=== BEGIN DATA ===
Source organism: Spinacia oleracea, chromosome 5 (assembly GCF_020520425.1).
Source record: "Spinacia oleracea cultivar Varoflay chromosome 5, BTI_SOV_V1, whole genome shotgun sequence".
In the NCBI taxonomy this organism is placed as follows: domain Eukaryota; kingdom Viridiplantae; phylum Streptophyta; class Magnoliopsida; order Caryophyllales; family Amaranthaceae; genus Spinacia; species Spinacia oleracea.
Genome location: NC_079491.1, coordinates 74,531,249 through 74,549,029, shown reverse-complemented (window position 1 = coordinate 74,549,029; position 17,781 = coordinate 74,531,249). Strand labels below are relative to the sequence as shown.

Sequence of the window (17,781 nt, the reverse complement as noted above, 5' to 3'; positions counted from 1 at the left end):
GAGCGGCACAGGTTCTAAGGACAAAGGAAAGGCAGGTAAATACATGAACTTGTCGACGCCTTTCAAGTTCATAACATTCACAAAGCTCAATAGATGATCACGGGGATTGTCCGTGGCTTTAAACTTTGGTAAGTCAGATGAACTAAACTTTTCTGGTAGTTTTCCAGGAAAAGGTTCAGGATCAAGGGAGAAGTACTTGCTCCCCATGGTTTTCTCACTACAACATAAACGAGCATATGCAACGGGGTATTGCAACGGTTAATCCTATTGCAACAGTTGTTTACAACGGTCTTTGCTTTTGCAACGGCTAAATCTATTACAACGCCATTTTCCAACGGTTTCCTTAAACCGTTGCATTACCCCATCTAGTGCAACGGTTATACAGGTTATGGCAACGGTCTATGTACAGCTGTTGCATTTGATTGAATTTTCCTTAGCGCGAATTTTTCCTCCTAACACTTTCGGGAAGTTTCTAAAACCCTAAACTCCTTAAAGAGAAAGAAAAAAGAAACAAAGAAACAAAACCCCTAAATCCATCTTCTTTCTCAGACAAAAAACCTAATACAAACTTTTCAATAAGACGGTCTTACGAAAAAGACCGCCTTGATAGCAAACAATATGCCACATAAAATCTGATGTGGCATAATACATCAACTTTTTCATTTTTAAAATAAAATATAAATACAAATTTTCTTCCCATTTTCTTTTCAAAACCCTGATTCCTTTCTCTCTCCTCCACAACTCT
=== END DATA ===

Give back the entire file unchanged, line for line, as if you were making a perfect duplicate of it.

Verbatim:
Source organism: Spinacia oleracea, chromosome 5 (assembly GCF_020520425.1).
Source record: "Spinacia oleracea cultivar Varoflay chromosome 5, BTI_SOV_V1, whole genome shotgun sequence".
In the NCBI taxonomy this organism is placed as follows: domain Eukaryota; kingdom Viridiplantae; phylum Streptophyta; class Magnoliopsida; order Caryophyllales; family Amaranthaceae; genus Spinacia; species Spinacia oleracea.
Genome location: NC_079491.1, coordinates 74,531,249 through 74,549,029, shown reverse-complemented (window position 1 = coordinate 74,549,029; position 17,781 = coordinate 74,531,249). Strand labels below are relative to the sequence as shown.

Sequence of the window (17,781 nt, the reverse complement as noted above, 5' to 3'; positions counted from 1 at the left end):
GAGCGGCACAGGTTCTAAGGACAAAGGAAAGGCAGGTAAATACATGAACTTGTCGACGCCTTTCAAGTTCATAACATTCACAAAGCTCAATAGATGATCACGGGGATTGTCCGTGGCTTTAAACTTTGGTAAGTCAGATGAACTAAACTTTTCTGGTAGTTTTCCAGGAAAAGGTTCAGGATCAAGGGAGAAGTACTTGCTCCCCATGGTTTTCTCACTACAACATAAACGAGCATATGCAACGGGGTATTGCAACGGTTAATCCTATTGCAACAGTTGTTTACAACGGTCTTTGCTTTTGCAACGGCTAAATCTATTACAACGCCATTTTCCAACGGTTTCCTTAAACCGTTGCATTACCCCATCTAGTGCAACGGTTATACAGGTTATGGCAACGGTCTATGTACAGCTGTTGCATTTGATTGAATTTTCCTTAGCGCGAATTTTTCCTCCTAACACTTTCGGGAAGTTTCTAAAACCCTAAACTCCTTAAAGAGAAAGAAAAAAGAAACAAAGAAACAAAACCCCTAAATCCATCTTCTTTCTCAGACAAAAAACCTAATACAAACTTTTCAATAAGACGGTCTTACGAAAAAGACCGCCTTGATAGCAAACAATATGCCACATAAAATCTGATGTGGCATAATACATCAACTTTTTCATTTTTAAAATAAAATATAAATACAAATTTTCTTCCCATTTTCTTTTCAAAACCCTGATTCCTTTCTCTCTCCTCCACAACTCT